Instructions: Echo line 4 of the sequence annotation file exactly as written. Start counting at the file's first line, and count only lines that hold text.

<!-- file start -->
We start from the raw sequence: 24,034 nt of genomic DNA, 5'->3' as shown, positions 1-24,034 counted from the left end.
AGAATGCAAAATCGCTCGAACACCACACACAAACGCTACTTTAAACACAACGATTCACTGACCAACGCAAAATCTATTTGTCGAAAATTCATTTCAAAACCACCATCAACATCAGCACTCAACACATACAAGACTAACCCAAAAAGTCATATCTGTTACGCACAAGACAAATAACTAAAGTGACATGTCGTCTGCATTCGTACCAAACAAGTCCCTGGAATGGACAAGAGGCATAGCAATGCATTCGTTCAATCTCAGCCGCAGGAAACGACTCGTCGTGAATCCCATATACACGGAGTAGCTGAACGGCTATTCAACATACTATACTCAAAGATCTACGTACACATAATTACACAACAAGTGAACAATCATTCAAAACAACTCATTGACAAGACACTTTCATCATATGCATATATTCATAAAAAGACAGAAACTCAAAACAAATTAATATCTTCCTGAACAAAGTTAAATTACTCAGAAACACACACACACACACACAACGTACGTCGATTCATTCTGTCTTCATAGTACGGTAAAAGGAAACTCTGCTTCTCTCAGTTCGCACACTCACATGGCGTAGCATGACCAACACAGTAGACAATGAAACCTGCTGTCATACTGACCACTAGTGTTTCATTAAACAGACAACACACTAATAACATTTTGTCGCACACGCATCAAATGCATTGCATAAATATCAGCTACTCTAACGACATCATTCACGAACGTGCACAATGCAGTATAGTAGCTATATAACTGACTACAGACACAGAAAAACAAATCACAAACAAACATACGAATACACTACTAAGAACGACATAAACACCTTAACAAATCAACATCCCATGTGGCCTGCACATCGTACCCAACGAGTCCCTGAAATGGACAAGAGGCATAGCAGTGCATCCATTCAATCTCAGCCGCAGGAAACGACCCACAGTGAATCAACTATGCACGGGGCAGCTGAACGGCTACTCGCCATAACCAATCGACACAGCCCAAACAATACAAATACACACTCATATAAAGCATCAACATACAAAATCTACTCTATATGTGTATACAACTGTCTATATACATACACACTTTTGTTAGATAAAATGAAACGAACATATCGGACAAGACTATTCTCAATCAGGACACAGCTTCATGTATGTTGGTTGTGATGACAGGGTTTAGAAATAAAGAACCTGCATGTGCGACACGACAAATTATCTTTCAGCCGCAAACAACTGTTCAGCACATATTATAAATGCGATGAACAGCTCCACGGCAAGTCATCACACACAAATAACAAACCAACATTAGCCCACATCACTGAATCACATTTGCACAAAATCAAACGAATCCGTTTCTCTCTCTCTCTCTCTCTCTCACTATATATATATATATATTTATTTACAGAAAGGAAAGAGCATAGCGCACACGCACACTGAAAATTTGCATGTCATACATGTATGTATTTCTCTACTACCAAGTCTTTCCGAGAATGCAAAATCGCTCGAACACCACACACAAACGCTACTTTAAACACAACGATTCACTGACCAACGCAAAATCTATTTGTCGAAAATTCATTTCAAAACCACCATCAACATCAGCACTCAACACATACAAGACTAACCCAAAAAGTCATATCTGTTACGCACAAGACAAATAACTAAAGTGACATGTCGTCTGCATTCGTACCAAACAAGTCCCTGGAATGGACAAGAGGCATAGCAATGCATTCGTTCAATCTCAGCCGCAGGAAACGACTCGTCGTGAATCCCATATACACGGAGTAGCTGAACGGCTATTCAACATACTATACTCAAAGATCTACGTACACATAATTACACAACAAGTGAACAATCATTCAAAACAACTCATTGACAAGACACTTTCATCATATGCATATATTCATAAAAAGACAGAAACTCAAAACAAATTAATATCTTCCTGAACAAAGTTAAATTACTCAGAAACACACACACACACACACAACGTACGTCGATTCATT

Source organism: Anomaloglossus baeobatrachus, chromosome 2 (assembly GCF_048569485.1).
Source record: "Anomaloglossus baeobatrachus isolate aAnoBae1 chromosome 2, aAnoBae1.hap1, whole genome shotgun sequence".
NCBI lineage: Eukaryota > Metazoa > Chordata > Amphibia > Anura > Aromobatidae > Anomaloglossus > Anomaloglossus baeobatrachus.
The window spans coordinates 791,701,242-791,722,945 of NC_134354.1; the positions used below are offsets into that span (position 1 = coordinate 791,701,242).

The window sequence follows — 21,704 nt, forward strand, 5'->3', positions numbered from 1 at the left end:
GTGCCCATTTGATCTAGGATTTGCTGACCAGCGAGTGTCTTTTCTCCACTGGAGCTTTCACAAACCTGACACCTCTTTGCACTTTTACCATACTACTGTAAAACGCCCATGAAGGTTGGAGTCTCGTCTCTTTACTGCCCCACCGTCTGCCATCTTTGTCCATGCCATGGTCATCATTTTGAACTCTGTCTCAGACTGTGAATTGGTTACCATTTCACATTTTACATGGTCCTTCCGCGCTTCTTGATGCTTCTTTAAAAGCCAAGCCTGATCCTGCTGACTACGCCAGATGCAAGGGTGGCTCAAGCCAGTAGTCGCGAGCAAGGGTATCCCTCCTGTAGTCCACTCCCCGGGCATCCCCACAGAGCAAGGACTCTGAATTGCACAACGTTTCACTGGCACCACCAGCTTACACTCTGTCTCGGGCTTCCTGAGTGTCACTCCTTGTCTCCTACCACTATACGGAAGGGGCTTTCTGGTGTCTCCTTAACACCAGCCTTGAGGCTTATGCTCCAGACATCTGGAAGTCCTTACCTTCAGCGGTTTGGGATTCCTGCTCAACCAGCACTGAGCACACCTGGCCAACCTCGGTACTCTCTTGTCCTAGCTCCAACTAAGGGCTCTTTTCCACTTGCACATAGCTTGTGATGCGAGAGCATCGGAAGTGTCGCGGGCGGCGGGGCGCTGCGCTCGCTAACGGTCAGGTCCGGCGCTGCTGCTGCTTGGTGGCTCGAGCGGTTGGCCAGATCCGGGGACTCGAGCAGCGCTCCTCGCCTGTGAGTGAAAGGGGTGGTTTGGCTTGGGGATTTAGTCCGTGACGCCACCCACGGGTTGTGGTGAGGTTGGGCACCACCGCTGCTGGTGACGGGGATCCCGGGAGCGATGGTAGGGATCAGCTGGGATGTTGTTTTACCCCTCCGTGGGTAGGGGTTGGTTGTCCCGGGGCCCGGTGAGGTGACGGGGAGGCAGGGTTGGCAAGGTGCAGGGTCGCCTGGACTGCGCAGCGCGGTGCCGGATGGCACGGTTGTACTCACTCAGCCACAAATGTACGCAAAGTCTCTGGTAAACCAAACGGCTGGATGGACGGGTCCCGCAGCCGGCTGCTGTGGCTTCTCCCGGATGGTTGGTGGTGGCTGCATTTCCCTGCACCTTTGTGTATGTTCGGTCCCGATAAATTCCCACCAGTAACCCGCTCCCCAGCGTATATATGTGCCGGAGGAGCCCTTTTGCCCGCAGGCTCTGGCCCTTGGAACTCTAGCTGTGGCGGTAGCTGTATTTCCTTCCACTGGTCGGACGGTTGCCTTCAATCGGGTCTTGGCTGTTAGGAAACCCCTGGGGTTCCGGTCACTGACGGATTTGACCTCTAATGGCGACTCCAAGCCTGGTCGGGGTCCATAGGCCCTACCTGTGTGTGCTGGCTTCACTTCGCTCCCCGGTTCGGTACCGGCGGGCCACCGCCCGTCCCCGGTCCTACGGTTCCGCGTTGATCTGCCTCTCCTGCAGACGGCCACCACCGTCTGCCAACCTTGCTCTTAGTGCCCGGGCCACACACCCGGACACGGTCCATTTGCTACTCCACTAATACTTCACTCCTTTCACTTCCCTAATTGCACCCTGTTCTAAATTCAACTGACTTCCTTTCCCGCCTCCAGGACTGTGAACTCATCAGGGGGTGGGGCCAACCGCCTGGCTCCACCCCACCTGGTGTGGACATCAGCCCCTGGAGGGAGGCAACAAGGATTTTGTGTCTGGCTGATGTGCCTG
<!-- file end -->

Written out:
Source record: "Anomaloglossus baeobatrachus isolate aAnoBae1 chromosome 2, aAnoBae1.hap1, whole genome shotgun sequence".